ANTIHERO: I also understand that you have already started writing songs for its follow up and what will be a new Tom Keifer solo release. Can you confirm that is the case?
Tom Keifer: Yes, there has definitely been some song ideas, gathering or collecting. Once The Way Life Goes was released and the many years that we had spent creating that. We started touring with the new band and kind of entered that season of refilling the well with experiences of life and my inner emotions, traveling, and being out there just living life, and that is when the songs come. So yeah, there has been a lot of really cool song ideas that have been piling up. I am hoping to be in the studio by the end of next year and working on a follow-up.
ANTIHERO: Do you find that it becomes easier or more difficult to write a song and composing as the years go on?
Tom Keifer: I don’t think that it is harder or easier. I think that as time goes on that you become more selective about what you are going to write about. Once that idea strikes you the song usually writes itself. I try to not force writing, and I never have. You wait for that inspiration to hit you. It’s like a title or a line that you hear in your head or a melody that you hear in your head with a line. It’s like this is a great emotion or thing to write about and you just kind of know. I don’t use voice memos, I just kind of let them all kind of float around in my head and the ones that stick with me are the ones that I eventually sit down and really finish and write. So, I think that you become more selective about those ideas that are floating around in your head, but once you get a hold of one, the song just usually falls out.
ANTIHERO: Will you be writing and working with other people on the next album? There were a few outside writers involved on The way Life Goes.
Tom Keifer: Yeah, as you stated, there’s a lot of modern writers going on that release. Savannah, my wife, and I wrote a lot of the stuff together along with three or four other writers. So, yes. I’ve been enjoying that process of taking song Ideas to some other writers and then hammering them out, and then also, you know, working on ideas that they have to bring in some fresh ideas. So, yeah.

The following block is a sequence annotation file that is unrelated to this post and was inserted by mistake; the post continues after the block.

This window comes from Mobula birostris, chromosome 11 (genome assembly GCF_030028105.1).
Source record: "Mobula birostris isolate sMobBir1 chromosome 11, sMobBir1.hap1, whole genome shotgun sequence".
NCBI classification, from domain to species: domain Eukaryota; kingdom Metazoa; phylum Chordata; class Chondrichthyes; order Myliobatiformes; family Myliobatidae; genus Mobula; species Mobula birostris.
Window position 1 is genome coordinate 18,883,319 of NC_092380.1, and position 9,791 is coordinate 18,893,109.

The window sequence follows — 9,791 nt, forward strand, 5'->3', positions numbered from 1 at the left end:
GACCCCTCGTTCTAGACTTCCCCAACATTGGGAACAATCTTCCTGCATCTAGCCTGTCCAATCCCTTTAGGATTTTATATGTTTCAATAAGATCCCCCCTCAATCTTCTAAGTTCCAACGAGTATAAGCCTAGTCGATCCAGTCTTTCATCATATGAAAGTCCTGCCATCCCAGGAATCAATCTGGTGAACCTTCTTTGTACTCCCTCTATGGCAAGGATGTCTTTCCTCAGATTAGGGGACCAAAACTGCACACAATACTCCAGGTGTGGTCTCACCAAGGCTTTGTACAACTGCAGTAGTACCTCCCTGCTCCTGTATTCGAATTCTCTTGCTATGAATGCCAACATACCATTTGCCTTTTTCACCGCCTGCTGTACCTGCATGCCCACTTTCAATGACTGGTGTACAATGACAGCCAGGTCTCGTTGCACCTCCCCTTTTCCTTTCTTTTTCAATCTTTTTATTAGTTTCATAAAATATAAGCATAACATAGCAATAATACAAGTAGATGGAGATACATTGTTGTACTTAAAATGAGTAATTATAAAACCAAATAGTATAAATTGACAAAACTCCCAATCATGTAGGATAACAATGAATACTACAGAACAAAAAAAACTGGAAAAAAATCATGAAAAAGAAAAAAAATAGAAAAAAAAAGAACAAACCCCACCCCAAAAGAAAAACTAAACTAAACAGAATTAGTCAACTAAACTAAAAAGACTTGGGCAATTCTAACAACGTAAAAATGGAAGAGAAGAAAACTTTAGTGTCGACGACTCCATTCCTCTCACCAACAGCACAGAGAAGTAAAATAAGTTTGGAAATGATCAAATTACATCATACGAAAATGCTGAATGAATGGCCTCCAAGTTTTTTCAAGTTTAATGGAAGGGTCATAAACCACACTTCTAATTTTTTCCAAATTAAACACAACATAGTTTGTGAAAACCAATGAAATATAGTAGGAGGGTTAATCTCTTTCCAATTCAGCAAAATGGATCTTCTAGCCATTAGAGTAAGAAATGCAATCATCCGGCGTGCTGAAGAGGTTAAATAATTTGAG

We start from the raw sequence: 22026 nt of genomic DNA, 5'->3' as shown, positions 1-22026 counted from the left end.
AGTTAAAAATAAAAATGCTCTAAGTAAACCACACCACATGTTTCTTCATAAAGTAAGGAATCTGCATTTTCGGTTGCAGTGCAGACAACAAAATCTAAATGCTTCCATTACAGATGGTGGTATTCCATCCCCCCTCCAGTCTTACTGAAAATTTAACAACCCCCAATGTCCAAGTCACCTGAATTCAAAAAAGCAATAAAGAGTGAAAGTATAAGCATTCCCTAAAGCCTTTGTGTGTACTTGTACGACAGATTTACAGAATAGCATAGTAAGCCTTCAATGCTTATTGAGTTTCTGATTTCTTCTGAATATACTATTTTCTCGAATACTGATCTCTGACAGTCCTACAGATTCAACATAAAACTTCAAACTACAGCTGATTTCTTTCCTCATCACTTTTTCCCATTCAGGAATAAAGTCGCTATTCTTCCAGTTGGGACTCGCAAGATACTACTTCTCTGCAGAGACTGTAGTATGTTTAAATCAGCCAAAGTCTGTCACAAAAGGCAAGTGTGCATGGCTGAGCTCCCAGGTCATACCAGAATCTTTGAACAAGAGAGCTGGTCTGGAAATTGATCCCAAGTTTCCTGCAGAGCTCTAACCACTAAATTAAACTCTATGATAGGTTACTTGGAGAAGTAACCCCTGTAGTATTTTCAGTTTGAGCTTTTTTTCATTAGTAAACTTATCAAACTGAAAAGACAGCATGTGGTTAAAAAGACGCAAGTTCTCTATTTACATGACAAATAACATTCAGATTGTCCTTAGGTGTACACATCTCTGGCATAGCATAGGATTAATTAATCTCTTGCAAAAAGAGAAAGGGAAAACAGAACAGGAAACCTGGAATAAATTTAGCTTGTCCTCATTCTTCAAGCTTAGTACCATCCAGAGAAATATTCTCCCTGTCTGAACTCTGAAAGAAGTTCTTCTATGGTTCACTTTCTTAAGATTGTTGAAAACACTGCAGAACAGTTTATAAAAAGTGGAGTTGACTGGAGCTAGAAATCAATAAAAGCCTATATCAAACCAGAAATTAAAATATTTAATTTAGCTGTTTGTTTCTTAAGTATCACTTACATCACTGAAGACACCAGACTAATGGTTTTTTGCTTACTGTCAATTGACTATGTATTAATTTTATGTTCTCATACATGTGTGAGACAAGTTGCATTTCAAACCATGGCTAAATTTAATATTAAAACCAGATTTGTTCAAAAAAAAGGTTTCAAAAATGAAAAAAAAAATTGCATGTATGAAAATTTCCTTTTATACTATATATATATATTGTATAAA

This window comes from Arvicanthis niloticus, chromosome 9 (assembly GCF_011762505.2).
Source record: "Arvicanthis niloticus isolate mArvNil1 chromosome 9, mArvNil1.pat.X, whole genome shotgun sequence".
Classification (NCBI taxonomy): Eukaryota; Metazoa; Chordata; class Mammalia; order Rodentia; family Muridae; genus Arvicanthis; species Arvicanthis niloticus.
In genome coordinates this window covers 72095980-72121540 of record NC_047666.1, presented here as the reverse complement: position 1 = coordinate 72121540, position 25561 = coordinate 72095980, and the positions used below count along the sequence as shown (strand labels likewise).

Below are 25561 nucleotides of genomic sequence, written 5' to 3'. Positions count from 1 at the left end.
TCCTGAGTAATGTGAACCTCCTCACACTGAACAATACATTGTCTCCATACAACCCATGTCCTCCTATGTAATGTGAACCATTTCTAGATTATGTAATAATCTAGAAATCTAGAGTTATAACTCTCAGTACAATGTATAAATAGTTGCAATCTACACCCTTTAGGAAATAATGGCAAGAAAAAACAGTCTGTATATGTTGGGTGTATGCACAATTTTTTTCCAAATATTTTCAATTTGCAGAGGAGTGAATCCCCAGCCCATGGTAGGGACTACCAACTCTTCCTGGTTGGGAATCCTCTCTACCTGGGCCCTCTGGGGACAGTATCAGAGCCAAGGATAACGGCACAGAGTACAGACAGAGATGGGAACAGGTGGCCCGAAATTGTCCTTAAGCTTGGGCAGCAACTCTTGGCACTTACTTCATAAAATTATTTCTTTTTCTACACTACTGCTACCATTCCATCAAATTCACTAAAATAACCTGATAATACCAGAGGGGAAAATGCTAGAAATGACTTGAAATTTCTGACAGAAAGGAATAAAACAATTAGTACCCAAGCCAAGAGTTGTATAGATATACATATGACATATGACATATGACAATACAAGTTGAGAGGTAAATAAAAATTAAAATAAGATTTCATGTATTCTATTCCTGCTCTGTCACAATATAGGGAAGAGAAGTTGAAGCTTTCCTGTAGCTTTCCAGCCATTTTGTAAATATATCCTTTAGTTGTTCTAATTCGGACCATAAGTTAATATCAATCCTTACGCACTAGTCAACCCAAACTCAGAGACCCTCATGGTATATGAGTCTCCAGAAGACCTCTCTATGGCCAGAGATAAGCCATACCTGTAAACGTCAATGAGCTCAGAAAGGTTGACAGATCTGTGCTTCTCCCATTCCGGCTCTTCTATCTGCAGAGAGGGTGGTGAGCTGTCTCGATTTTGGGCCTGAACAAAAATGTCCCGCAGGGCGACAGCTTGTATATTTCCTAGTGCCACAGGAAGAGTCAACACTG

ANTIHERO: The music business has changed both dramatically and drastically since you first started back in the 80s with Cinderella. I just wonder how you find it these days? I mean, is it easier or is it more difficult? There’s good things involved and also bad in the business.
Tom Keifer: You know, it’s different. The touring industry it’s the same for the most part. You book shows, you get on the bus with the band, and you go, and you get on a stage and you rock, and you move on to the next town. You know that that’s pretty much the same and that’s a big huge aspect of what we do. Creating the music is the same. You know, you create it from your heart and soul, and I have always tried to write about real things, and so that is all the same. The big difference is all the different ways you get music. it’s not the same as it was like in the 70s and 80s, where there was pretty much only one way to get it, where you went over to a record store and you had to purchase it. So, that’s made it a challenge for labels and record companies. Which basically trickles down into artists too. They don’t have the same kind of money to throw around in promotion and even creating records. So, that’s why we chose to create The Way Life Goes without a label initially because we don’t want to be subject to their budgets, time constraints, and schedules We just wanted to make something that we were happy with and then find a label that wanted to release it and partnered with them more in the distribution. So, you know, that takes a lot of pressure off the label. They don’t have to pay for the creation of it. You just have to look at things differently these days and how you go about them. Having had a foot in each era the old way with the Cinderella stuff and now with The Way Life Goes it’s like being a new artist. I have a pretty good feel for both. The most challenging thing is the record sales being down.
ANTIHERO: I was going to say exactly that, you have gone from being an artist that has achieved international success in the late eighties. The subsequent changes in the music industry must have made it difficult to nearly reactivate again compared with other artists that have not previously experienced the success part?
Tom Keifer: Keifer: Well, yeah, it is absolutely like starting over. I mean even with the touring thing when I started with the new band and the debut release, I wasn’t under the billing of Cinderella anymore, it was my name. You are building something new and that takes some time. That is why we toured for four years straight and we stuck with it. We rebuilt it from very small clubs where we were lucky if they were half full the first year, to now, where we are, you know, properly the bill headliner or direct support on all other major festivals. You know, we’re still playing smaller clubs and theatres but we’re now selling them out. With the new band now, it was like starting over and a building process which takes some dedication. It’s really been rewarding to do it with this band because they’ve been so dedicated and just such a great bunch of human beings and musicians, and we have had such a blast doing it.